The European Commission has stepped up its antitrust probe with new raids on drugmakers suspected of delaying generic competition for a specific drug. That drug appears to be Nexium, the heartburn remedy; AstraZeneca ($AZN) confirmed that antitrust types visited several of its European facilities this week seeking information mostly about that top-selling product.
It's just the latest set of raids by antitrust investigators, who've been looking into the pharmaceuticals business for several years. The European Commission has been eyeing deals between branded drugmakers and generics firms, alleging that some of those arrangements are anticompetitive and keep copycat meds off the market unnaturally long.
The new push involves "a limited number" of drug companies, E.U. officials said, that may have "acted individually or jointly" to delay copycat versions of "a particular medicine." According to Bloomberg, AstraZeneca posted $912 million in Nexium sales in western Europe during the first nine months of this year. Generic versions will soon be popping up all over the region.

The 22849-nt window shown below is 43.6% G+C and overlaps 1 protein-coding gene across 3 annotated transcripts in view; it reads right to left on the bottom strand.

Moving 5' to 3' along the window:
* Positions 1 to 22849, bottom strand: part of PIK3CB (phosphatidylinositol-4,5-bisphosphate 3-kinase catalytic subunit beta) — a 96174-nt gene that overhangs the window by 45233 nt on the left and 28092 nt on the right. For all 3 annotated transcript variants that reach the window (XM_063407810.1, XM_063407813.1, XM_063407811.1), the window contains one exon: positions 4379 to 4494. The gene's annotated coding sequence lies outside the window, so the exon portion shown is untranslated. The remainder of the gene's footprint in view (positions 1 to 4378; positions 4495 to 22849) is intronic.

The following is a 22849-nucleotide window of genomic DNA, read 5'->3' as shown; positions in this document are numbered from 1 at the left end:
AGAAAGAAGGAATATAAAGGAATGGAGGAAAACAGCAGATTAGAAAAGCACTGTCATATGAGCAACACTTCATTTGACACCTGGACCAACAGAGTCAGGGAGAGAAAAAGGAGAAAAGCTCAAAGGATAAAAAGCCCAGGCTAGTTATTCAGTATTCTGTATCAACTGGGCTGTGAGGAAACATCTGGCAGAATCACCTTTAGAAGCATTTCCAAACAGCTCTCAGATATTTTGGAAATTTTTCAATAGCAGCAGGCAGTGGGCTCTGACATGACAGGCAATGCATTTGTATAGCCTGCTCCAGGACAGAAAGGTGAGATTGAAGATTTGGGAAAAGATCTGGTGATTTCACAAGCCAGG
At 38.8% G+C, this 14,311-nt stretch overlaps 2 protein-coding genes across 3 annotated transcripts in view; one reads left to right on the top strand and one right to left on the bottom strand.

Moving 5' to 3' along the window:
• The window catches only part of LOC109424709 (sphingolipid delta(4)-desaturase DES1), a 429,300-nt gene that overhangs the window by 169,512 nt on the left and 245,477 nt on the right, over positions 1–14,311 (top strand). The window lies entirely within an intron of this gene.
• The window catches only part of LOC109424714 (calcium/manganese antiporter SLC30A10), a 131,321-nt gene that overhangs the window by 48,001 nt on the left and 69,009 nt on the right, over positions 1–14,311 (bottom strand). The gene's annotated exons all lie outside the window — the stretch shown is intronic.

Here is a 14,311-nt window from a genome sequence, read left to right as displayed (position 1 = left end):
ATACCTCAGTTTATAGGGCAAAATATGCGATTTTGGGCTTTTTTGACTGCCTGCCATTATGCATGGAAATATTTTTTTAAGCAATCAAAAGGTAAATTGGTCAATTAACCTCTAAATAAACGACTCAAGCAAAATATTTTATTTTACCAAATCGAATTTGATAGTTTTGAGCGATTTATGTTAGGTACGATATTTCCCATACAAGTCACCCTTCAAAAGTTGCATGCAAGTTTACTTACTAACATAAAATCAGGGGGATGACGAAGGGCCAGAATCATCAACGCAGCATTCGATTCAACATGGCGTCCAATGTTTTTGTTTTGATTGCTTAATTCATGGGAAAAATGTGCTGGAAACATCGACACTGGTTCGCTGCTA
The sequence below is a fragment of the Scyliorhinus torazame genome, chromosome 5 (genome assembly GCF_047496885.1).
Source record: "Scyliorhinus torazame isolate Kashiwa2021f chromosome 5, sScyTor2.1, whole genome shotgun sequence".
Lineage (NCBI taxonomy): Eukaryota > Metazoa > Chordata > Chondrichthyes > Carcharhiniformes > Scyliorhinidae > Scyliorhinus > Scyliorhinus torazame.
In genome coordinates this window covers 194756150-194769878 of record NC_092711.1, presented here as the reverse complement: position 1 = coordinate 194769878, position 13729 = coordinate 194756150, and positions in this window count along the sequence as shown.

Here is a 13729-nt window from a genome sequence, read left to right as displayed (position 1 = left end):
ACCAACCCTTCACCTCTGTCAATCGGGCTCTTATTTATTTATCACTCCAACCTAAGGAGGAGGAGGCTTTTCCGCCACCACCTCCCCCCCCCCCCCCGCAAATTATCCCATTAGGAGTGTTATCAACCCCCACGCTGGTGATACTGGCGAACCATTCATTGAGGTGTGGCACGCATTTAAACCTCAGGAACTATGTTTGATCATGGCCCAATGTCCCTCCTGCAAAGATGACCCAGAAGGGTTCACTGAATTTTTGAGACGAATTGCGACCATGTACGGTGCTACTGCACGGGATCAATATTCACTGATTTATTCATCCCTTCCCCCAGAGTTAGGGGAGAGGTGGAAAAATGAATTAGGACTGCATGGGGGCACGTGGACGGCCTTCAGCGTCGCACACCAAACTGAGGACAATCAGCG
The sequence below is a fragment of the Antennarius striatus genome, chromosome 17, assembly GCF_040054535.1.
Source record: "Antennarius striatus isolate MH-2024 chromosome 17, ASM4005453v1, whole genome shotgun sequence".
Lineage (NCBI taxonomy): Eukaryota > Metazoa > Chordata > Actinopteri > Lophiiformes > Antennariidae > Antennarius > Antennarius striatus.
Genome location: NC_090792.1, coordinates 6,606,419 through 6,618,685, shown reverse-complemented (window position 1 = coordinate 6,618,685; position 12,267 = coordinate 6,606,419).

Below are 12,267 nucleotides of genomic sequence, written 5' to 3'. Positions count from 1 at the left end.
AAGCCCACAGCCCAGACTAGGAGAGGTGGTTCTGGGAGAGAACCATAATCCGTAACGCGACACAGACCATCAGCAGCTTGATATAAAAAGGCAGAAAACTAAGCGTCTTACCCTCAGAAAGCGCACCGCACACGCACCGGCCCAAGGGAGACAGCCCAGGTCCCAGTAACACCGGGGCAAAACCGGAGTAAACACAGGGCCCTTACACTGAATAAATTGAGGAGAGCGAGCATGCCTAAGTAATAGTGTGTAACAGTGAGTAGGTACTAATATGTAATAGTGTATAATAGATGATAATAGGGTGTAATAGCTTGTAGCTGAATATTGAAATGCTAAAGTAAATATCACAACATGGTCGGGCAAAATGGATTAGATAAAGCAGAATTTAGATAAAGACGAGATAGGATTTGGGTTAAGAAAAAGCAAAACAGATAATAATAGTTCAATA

"We can confirm we are subject of inspections by certain competition authorities which relate to alleged practices regarding esomeprazole [Nexium] in Europe," an AstraZeneca spokeswoman told the Wall Street Journal. "AstraZeneca takes compliance with all laws seriously and has a fundamental commitment to doing business in an ethical and proper manner."